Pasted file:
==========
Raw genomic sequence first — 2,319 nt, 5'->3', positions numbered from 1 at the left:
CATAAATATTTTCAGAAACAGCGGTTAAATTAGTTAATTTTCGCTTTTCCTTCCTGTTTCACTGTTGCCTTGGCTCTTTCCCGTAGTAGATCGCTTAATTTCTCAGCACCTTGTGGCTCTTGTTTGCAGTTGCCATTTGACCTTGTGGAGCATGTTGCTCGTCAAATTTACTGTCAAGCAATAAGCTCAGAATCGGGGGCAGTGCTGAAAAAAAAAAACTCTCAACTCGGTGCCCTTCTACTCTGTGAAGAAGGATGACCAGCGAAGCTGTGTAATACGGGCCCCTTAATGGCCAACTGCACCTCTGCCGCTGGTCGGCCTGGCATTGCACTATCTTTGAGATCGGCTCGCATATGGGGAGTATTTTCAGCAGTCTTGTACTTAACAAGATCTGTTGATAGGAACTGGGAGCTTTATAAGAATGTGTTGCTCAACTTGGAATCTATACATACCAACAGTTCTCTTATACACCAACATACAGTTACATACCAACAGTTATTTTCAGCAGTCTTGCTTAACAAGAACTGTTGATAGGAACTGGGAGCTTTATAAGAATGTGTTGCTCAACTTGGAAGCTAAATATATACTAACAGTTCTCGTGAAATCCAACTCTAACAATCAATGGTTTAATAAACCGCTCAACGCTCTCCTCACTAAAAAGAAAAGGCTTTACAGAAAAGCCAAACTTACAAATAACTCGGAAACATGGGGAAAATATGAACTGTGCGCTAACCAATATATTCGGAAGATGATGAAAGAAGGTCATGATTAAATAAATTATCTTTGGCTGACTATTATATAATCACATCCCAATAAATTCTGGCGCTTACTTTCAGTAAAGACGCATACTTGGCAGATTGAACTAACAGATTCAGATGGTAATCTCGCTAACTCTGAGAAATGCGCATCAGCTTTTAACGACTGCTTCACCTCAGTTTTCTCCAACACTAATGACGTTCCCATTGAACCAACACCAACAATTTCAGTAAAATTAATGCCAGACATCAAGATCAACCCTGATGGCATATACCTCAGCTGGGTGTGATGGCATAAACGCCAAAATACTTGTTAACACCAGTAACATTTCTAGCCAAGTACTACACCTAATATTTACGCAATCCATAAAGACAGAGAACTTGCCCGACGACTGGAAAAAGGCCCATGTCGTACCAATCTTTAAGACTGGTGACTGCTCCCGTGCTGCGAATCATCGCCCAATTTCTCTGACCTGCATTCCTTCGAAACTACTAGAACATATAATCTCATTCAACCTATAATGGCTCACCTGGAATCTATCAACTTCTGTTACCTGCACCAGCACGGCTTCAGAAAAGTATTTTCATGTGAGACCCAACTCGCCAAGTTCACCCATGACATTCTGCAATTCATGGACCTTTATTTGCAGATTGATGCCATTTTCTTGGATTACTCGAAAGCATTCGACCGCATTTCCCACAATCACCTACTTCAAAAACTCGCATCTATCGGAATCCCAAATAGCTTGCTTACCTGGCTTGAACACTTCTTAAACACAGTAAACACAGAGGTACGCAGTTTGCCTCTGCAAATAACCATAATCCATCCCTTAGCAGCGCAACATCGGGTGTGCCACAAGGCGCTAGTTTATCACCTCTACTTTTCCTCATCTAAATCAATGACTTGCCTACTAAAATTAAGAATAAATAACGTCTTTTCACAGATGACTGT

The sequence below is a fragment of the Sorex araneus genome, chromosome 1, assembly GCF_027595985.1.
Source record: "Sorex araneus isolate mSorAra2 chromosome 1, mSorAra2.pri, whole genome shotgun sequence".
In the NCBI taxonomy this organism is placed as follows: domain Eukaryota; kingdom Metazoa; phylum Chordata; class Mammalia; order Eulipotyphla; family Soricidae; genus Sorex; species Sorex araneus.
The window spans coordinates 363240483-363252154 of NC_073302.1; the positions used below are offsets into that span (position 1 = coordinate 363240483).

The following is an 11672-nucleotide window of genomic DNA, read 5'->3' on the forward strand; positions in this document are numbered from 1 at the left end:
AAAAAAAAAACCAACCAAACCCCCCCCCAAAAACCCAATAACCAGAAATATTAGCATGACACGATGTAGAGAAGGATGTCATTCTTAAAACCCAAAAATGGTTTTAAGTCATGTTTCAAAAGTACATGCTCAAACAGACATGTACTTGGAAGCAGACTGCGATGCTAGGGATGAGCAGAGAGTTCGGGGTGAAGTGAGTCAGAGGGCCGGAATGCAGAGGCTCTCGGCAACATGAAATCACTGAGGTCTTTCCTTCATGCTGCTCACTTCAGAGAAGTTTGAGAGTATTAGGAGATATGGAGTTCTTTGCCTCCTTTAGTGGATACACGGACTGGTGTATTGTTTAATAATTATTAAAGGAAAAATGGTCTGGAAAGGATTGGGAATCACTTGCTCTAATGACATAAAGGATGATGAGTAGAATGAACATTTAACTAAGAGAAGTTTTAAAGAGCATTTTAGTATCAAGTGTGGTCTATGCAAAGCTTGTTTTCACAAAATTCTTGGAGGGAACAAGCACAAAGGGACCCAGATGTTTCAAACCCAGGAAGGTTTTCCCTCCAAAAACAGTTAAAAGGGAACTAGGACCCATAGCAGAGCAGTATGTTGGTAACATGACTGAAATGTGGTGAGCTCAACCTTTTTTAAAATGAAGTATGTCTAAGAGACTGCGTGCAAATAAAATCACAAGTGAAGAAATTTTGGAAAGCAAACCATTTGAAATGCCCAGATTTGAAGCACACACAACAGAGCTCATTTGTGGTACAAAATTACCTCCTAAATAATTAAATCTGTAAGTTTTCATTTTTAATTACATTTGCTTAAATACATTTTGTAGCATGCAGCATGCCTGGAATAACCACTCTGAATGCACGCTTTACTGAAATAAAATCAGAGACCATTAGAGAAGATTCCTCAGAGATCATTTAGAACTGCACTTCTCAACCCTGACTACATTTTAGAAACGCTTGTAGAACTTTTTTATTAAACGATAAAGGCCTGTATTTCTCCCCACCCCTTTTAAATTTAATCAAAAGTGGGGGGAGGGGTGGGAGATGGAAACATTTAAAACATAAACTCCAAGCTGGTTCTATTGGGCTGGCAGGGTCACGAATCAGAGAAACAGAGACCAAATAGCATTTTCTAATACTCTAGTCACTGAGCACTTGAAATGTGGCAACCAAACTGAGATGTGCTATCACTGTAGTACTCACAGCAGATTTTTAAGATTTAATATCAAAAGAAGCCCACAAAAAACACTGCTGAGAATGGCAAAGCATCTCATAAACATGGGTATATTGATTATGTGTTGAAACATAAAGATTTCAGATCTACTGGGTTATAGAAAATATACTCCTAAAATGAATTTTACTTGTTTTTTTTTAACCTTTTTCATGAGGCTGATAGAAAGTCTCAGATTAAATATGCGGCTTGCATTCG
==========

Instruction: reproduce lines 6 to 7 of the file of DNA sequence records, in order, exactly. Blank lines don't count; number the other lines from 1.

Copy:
The window spans coordinates 363240483-363252154 of NC_073302.1; the positions used below are offsets into that span (position 1 = coordinate 363240483).

The following is an 11672-nucleotide window of genomic DNA, read 5'->3' on the forward strand; positions in this document are numbered from 1 at the left end: